In the sonnet “remembrance” is the defendant being examined: the poet laments (“sighs”) the “lack” of things for which he once “sought.” The oratorical devices that constitute his pleading, alliteration, paradox, contrast and ambiguity, pile up in, “And with old woes new waile my deare times waste,” the line’s meaning partly depending on where the voice pauses, before or after “new.” The most solid readings are: ‘I newly bewail with old expressions of woe either the waste of time that is dear or the waste of things caused by dear time’ (“deare” is either costly or precious), or ‘I waste away my dear time or things dear with old woes newly wailed.’ At the summons “Then can I drowne an eye,” an oratorical homonym and periphrasis for ‘weep,” although it is an eye unaccustomed to weeping. The poet’s grieving is for absent but “precious friends,” now hidden in the interminable darkness of death (“dateles” is without term or closure).

The poet, in an act of accounting, can “weepe a fresh loues long since canceld woe;” he can lament anew (“a fresh”) the woe caused by love but long ago balanced out (“canceld” derives from cancelli, a cross-worked lattice, whose decussated X shape was used by jurists to score out debts; the figure is reflected by Shakespeare in the repeated chiastic or rhetorical X structures of the sestet’s lines). Likewise the poet can bemoan (“mone”) the cost of “many a vannisht sight,” where “sight” can be what was once seen or an archaic spelling of “sigh.”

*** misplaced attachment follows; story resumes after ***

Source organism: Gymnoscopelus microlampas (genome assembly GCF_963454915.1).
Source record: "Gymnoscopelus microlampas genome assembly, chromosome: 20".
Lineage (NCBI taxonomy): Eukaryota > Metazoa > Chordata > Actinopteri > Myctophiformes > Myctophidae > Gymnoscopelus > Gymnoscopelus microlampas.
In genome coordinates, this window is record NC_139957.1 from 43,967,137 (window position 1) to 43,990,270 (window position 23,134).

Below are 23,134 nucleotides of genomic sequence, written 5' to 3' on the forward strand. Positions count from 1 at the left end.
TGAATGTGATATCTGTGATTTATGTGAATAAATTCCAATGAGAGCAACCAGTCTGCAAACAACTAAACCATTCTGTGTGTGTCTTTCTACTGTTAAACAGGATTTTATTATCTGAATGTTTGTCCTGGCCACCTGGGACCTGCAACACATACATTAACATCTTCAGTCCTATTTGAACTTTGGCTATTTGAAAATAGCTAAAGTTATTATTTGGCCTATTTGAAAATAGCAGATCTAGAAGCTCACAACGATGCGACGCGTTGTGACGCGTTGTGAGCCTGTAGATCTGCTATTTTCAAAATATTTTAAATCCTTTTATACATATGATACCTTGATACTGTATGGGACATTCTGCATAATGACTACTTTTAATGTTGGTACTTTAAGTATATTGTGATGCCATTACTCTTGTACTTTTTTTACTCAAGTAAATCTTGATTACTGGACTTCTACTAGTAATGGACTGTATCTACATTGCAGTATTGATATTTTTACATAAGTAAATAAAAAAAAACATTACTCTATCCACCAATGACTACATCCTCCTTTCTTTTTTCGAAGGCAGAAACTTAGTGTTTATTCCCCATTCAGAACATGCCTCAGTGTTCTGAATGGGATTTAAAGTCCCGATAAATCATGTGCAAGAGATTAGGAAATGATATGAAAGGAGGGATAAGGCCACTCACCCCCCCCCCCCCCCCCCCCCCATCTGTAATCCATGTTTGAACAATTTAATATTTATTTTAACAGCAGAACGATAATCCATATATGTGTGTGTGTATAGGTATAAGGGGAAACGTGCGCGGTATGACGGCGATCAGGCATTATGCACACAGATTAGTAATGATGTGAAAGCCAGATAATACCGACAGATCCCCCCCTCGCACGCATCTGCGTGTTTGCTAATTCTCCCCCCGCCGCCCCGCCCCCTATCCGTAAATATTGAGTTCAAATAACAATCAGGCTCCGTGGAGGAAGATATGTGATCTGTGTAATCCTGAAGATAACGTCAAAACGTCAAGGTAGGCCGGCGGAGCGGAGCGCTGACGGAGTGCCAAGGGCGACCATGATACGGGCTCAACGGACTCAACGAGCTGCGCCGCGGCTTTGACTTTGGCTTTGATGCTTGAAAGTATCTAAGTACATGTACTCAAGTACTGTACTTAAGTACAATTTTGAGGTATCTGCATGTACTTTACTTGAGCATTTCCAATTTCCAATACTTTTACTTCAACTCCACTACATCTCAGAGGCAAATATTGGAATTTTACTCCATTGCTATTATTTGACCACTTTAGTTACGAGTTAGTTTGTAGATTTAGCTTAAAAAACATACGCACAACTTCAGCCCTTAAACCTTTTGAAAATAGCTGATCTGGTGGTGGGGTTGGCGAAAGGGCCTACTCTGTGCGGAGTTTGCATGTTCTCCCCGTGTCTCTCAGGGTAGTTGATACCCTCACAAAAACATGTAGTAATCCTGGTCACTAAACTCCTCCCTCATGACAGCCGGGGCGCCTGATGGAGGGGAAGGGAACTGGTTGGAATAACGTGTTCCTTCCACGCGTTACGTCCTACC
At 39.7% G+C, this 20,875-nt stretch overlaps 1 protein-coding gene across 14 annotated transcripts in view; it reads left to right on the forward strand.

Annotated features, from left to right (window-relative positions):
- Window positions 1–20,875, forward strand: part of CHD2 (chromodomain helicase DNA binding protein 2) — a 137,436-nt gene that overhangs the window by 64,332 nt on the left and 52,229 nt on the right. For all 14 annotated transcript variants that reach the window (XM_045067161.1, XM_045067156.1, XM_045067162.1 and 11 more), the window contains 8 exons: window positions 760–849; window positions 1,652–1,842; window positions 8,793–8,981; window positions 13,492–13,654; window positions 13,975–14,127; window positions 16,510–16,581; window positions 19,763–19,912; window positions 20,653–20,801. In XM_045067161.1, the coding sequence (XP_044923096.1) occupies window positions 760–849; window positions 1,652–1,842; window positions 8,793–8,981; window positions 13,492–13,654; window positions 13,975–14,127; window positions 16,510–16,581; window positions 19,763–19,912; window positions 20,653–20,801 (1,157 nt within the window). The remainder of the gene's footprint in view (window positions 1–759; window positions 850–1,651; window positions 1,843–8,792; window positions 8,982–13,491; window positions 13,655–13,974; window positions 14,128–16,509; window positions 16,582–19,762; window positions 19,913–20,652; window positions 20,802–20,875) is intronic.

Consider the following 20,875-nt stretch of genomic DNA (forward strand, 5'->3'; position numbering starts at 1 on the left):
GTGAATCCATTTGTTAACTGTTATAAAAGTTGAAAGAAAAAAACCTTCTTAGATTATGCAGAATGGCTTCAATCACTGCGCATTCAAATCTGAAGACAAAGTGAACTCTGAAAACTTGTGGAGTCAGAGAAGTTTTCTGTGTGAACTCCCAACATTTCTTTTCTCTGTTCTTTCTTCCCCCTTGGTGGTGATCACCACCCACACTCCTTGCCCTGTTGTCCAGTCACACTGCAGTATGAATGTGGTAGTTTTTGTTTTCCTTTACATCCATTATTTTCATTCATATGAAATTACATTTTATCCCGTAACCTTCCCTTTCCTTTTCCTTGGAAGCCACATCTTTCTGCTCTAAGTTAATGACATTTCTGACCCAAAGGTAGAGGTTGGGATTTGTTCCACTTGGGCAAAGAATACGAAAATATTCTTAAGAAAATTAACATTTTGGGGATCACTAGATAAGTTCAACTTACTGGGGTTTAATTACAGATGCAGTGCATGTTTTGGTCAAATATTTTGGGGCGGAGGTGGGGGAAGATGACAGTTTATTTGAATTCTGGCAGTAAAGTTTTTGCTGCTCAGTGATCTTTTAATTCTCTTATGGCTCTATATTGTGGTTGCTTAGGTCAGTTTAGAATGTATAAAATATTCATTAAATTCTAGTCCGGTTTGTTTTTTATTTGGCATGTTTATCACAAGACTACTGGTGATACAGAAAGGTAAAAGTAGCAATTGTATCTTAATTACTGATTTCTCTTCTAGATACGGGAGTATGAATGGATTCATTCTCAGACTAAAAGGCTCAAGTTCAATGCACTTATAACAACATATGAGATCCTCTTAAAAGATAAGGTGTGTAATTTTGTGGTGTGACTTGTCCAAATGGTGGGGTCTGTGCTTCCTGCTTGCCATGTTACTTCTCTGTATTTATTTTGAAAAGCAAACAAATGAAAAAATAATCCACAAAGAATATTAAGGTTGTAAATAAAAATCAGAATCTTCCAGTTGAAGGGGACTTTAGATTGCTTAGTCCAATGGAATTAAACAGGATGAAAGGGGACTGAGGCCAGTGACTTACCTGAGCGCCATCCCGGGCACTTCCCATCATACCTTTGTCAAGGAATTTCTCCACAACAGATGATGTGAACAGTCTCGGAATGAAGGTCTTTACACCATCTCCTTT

The sestet is marked by polyptota (“greeue” and “greeuances,” “fore-bemoned” and “mone,” “pay” and “payd”). Having summoned remembrances (“Then”), the poet can grieve again at grievances, legal injuries or complaints, which are “fore-gon,” either ‘foregone’ (of an earlier date) or ‘forgone’ (for which payment has been forgiven). As each “woe” comes to mind, with heavy heart (“heauily”) he can “tell ore,” both ‘count’ or ‘rehearse’ to himself, the “sad account” of a moan earlier uttered and lamented (“fore-bemoned mone”). The moan extracts from him a new requital (“new pay”), as if it had gone unpaid in the past.

The couplet, however, breaks the poet’s impasse and self-absorption by focussing on the external (“deare friend,” the first occasion in the sequence that “friend” is used of the youth). If now he should, even for a moment (“the while;” ‘alas the while’ was often used in exclamations of grief), think of the friend, then it would “profite” the poet (see Peacham above) by bringing about complete restitution (“All losses are restord”) and the “end” of sorrows. The “friend,” in contrast to the “dateles” death of former “precious friends,” would be alive to the poet and sorrow allowed an “end” or ‘date.’

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30.1. Cicero, Epistulae ad Quintum Fratrem 2.2.1; cf. De Oratore 1.2.4, “recordatio veteris memoriae.”

30.2. Henry Peacham, The Garden of Eloquence, conteining the Most Excellent Ornaments, Exornations, Lightes, flowers, and formes of speech, commonly called the Figures of Rhetorike (London: Richard Field, 1593) 76.

30.3. Wilson 219.